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Zamora Jr. loses more than 100 pounds en route to judo black belt
In the fall of 2006, Jose Luis Zamora Jr. saw a picture of himself as a freshman in high school.
At 327-pounds, Zamora Jr. realized he had put on around 100 pounds since he was a teenager.
“Wow,” he thought, looking at the photograph. “I need to lose some weight.”
Flash-forward to Thursday night, in the activities room at Woodward Junior High, Zamora Jr. took his newly awarded size-6 judo first-degree black belt and wrapped it around his 195-pound body.
“This is what got me into shape,” Zamora Jr. said of judo. “And I love it.”
“He's consistently worked out and he's lost a lot of weight. He's gotten faster, he's gotten quicker and he really enjoys competition,” said Joe Murek, a sixth-degree black belt who teaches a judo class at Arizona Western and is a sensei for the Yuma Judo Club.
Zamora Jr., 26, said there were challenges starting a judo class tipping more than 300 pounds on the scale. Not only was it physically demanding, but temptations still lurked their ugly head.
“At first it was hard with the eating temptations and eating wrong, junk food, fast food,” he said. “But after I got into the swing of it, with my training, it wasn't even a temptation anymore. I watch more what I eat now.”
He said he wants to drop down to 175 pounds in time for nationals.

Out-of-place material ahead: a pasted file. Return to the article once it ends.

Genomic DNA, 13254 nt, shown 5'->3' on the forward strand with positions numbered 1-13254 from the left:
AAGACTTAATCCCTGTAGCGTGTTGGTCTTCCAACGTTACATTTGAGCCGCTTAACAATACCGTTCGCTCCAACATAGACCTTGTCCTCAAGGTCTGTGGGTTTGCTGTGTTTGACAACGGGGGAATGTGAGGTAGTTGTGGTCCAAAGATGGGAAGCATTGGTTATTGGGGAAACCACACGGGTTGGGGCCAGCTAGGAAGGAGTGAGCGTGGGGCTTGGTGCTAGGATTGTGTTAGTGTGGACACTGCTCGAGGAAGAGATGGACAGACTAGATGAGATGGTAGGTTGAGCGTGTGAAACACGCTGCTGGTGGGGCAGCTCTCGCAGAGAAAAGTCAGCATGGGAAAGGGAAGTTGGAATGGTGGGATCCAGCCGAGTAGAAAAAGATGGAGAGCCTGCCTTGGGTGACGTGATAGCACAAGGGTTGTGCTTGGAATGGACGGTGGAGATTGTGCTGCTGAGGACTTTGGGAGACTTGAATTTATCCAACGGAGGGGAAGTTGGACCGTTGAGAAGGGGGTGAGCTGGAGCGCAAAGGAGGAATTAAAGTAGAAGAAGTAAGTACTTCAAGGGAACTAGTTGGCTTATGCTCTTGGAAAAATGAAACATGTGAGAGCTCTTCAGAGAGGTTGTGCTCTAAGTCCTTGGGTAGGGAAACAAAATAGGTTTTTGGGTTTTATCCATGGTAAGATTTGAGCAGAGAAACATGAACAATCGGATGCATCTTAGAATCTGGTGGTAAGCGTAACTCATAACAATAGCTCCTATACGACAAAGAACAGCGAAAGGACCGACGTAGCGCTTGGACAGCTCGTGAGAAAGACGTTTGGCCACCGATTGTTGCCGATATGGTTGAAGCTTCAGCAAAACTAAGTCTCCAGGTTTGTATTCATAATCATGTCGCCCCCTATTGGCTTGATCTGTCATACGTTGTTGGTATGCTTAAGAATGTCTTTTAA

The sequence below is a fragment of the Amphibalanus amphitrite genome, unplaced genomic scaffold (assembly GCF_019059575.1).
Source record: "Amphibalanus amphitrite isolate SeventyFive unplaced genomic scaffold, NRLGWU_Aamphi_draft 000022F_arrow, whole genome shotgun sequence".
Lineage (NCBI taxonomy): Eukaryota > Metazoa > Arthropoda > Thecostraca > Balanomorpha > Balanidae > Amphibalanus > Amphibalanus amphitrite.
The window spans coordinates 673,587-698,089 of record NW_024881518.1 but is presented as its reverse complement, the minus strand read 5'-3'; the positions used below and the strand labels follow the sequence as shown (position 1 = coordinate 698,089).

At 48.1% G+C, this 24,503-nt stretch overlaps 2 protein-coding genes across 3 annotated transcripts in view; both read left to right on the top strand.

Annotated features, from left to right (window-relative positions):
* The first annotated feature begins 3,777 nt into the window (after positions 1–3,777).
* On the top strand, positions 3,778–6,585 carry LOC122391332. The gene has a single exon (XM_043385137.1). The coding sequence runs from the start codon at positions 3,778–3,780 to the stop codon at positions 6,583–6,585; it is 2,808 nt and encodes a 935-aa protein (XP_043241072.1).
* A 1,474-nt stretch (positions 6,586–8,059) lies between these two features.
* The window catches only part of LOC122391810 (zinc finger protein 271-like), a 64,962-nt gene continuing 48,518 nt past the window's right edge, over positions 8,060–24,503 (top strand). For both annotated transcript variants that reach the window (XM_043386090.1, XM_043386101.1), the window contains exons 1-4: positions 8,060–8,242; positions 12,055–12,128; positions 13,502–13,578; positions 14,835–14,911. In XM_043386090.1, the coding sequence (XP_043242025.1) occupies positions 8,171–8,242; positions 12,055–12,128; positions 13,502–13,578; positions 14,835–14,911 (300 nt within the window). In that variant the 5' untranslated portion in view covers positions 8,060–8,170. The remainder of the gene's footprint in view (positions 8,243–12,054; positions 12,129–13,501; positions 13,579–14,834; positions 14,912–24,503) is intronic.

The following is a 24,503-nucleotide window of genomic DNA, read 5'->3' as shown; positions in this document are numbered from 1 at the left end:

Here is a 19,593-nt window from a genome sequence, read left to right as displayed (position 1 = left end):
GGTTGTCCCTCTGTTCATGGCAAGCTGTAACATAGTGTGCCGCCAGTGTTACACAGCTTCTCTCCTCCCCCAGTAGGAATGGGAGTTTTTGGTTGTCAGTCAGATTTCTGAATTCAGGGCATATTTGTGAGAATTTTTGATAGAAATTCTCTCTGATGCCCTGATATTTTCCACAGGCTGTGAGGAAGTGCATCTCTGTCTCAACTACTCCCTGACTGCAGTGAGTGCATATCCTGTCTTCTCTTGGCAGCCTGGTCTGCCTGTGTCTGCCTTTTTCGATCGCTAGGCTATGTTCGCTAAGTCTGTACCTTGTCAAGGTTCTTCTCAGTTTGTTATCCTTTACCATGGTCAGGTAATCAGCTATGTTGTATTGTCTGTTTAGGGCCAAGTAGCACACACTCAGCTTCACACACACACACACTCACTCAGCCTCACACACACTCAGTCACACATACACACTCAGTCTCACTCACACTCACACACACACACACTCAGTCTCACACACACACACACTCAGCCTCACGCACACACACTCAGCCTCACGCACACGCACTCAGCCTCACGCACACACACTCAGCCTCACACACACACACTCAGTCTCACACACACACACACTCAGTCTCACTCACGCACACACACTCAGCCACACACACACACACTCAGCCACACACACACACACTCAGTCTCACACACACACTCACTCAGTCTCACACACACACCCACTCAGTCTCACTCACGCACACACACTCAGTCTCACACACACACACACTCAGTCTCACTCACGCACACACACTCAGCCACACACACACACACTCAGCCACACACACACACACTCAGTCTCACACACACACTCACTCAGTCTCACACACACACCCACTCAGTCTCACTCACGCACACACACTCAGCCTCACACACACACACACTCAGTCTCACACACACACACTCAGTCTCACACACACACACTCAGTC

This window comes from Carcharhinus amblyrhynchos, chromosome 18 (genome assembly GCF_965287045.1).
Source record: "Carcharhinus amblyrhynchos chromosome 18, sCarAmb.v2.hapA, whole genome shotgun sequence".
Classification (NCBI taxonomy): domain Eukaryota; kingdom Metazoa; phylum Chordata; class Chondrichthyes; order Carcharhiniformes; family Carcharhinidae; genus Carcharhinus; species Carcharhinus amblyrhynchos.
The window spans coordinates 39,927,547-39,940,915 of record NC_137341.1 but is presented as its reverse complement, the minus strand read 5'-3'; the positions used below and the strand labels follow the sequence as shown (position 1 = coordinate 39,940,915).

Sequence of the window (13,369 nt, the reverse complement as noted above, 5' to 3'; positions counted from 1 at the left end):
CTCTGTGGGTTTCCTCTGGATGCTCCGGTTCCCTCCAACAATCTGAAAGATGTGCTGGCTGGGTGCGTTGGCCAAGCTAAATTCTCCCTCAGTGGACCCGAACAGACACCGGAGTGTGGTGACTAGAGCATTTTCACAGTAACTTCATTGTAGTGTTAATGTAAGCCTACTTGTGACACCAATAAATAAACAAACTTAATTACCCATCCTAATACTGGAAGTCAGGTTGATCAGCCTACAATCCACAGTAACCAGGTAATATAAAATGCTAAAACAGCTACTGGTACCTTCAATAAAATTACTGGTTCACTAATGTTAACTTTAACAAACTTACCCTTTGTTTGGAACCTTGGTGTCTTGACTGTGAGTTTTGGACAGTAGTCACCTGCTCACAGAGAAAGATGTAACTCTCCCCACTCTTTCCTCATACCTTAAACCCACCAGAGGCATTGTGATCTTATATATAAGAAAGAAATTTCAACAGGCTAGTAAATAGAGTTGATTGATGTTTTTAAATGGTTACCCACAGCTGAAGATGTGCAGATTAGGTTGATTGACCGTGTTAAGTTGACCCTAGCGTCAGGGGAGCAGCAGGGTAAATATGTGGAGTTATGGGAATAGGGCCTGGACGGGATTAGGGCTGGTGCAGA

Having participated in more than 20 United States Judo Association competitions, Zamora Jr. said he's won five state championships and finished in second place at nationals. The Yuma Judo Club, which features eight black belts members, is competing in the 2013 Arizona State Open Judo Championship on Friday and Saturday in Phoenix.
But on Thursday, with him kneeing on the far end of a row of nine of his peers, Zamora Jr. stood and received his black belt – along with a ceremonial slams by each of the four other blackbelts present.
“When he first came out for judo I thought it would be a quick, passing thing,” said Zamora Jr.'s younger brother, Javier. “He stuck with it and he's paid for a lot of things he had to do for it, and I'm proud that he stuck with it and got his black belt instead of hitting brown belt and stopping like a lot of people did.”
In judo, a Japanese martial arts that became an Olympic sport in 1964, there are 10-degrees of black belts so Zamora Jr. recognizes that his accomplishment is just one in a long journey in the sport. While the name “judo” comes from the Japanese to mean “gentle way,” it certainly doesn't mean it comes easy.
“Most people don't stay in this sport. It's too hard,” said Murek, who studied judo in Japan while he was a Marine stationed in Iwakuni. “It's physcially demanding. It's more demanding than jujitsu because you're involved in throws, arm locks, chokes and everything.”
“I didn't think it would be very strenuous, but it turned out to be really good,” said Zamora Jr., whose friend suggested the judo class at AWC.
But there are plenty of benefits to the sport – a shrinking waistline, for one.
“Within the last two years, people who haven't seen me in a long time, they're like ‘Wow!' And I tell them it was my martial arts. Judo,” Zamora said. “It's a good feeling. It's a super good feeling.”
Jesse Severson can be reached at firstname.lastname@example.org or 539-6881. Find him on Facebook at facebook.com/YSJesseSeverson.